Department of Bible, Archaeology and Ancient Near East
Ben-Gurion University of the Negev, Israel
The Late Bronze Age (ca. 1500-1200 BC) constitutes the heyday of the great empires of the ancient Near East (ANE), such as Egypt, Hatti, Mitanni, Babylonia, and Assyria. Centuries of conflicts followed by peaceful relations, marked the interrelations of these superpowers. Rich literary records in the form of archives of cuneiform texts were established. These archives contain abundant tablets whose origin is unknown. Sometimes the letterhead is missing, in other cases, we may have the name of the sender and still ignore his domicile. Further, the location of many ANE countries and cities has not yet been clearly established. Hence, revealing the origin of documents has the potential of shedding new light on the history of the ANE and beyond. The paper will discuss the use of a rich array of non-destructive testing (NDT) and minimally-destructive testing (MDT) methods for studying the composition, technology and provenance of ANE cuneiform tablets. This approach opens new horizons in the interpretation of the clay documents. We applied such analyses on hundreds of tablets from el Amarna, Ras Shamra/Ugarit, Boğazköy/Hattusha, and sites in Cyprus and Israel/Palestine. made during the last decade, serves as the basis for this study. The results raise a set of ethical and practical issues concerning the study and conservation of such precious artifacts.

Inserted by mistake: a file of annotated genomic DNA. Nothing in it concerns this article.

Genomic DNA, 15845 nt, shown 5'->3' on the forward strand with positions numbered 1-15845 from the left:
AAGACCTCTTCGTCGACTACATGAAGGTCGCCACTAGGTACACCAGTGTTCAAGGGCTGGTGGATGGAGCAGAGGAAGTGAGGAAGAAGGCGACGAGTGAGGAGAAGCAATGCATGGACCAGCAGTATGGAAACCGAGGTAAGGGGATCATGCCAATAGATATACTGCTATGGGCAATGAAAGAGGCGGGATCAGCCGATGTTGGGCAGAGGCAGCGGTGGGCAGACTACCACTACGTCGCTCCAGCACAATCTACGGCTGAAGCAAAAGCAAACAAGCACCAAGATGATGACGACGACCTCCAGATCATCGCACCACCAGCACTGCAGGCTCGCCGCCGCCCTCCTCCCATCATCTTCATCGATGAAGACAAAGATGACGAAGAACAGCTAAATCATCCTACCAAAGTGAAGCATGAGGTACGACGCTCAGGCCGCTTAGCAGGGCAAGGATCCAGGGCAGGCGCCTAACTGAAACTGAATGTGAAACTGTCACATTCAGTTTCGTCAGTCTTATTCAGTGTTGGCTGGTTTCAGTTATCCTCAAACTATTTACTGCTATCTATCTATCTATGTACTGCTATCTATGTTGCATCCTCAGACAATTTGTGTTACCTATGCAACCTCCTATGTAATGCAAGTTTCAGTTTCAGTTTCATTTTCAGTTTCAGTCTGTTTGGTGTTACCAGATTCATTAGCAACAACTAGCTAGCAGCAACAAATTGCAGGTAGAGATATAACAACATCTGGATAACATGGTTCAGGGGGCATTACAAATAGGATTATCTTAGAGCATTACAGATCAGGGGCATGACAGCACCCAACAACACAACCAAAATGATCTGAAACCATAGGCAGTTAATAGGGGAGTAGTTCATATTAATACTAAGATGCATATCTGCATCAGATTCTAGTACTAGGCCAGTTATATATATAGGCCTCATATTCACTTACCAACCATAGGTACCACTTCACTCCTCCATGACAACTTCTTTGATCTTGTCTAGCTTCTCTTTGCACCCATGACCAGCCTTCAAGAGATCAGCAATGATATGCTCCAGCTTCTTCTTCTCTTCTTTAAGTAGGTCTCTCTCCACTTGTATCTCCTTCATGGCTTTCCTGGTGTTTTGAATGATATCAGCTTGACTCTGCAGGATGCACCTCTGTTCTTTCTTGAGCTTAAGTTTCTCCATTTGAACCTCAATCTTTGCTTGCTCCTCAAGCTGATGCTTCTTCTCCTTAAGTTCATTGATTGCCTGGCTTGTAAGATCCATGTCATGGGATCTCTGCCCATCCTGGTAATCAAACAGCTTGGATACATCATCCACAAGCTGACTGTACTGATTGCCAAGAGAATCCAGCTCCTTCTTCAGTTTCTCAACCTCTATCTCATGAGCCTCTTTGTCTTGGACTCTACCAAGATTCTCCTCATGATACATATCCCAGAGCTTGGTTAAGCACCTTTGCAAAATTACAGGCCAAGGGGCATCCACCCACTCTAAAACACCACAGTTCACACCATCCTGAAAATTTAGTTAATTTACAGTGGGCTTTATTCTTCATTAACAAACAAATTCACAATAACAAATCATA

Yuval Goren is Professor of Archaeology at the Ben Gurion University of the Negev (previously at Tel Aviv University where he was faculty member for twenty years). He joined the faculty of Tel Aviv University after graduating at the Hebrew University in Jerusalem and working for several years as a petrography researcher in the Israel Antiquities Authority. He served as the Head of the Department of Archaeology and Ancient Near Eastern Cultures and as Vice Dean of the Faculty of Humanities of Tel Aviv University. Goren was the initiator and head of the graduate program in Archaeology and Archaeomterials and the Laboratory for Comparative Microarchaeology at Tel Aviv University. In the Ben Gurion University of the Negev he established the Trach for Archaeomaterials and Conservation Sciences (TACS), now part of the European Erasmus and ITN ARCHMAT consortia and the formal representative of Israel in the COST-SAGA project. His research focuses on early technology and provenance of ceramics, plasters and metallurgy, using mineralogical, structural and geochemical methods. Goren co-directed the excavations of Chalcolithic sites at Nahal Sekher, Kissufim cemetery and recently the so-called shrine at Ein Gedi. He was also directing the excavation at the 1st millennium BC Tel Sochoh.